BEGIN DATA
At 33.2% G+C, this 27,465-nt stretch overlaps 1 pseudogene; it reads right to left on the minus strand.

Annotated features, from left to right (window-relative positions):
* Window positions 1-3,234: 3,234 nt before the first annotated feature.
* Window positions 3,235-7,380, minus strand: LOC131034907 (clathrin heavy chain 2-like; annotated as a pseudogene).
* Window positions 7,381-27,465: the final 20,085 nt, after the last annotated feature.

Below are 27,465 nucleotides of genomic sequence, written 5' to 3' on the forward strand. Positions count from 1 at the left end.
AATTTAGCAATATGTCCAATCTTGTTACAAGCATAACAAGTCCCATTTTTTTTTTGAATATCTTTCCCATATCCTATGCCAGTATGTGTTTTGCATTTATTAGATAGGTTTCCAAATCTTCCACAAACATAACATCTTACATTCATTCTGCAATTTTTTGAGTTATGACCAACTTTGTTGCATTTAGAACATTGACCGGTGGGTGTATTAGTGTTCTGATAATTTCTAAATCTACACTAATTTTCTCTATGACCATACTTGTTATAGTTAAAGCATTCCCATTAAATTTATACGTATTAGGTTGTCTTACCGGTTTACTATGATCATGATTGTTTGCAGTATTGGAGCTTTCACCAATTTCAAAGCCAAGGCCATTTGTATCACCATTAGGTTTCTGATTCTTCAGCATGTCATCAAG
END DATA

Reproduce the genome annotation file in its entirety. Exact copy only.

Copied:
At 33.2% G+C, this 27,465-nt stretch overlaps 1 pseudogene; it reads right to left on the minus strand.

Annotated features, from left to right (window-relative positions):
* Window positions 1-3,234: 3,234 nt before the first annotated feature.
* Window positions 3,235-7,380, minus strand: LOC131034907 (clathrin heavy chain 2-like; annotated as a pseudogene).
* Window positions 7,381-27,465: the final 20,085 nt, after the last annotated feature.

Below are 27,465 nucleotides of genomic sequence, written 5' to 3' on the forward strand. Positions count from 1 at the left end.
AATTTAGCAATATGTCCAATCTTGTTACAAGCATAACAAGTCCCATTTTTTTTTTGAATATCTTTCCCATATCCTATGCCAGTATGTGTTTTGCATTTATTAGATAGGTTTCCAAATCTTCCACAAACATAACATCTTACATTCATTCTGCAATTTTTTGAGTTATGACCAACTTTGTTGCATTTAGAACATTGACCGGTGGGTGTATTAGTGTTCTGATAATTTCTAAATCTACACTAATTTTCTCTATGACCATACTTGTTATAGTTAAAGCATTCCCATTAAATTTATACGTATTAGGTTGTCTTACCGGTTTACTATGATCATGATTGTTTGCAGTATTGGAGCTTTCACCAATTTCAAAGCCAAGGCCATTTGTATCACCATTAGGTTTCTGATTCTTCAGCATGTCATCAAG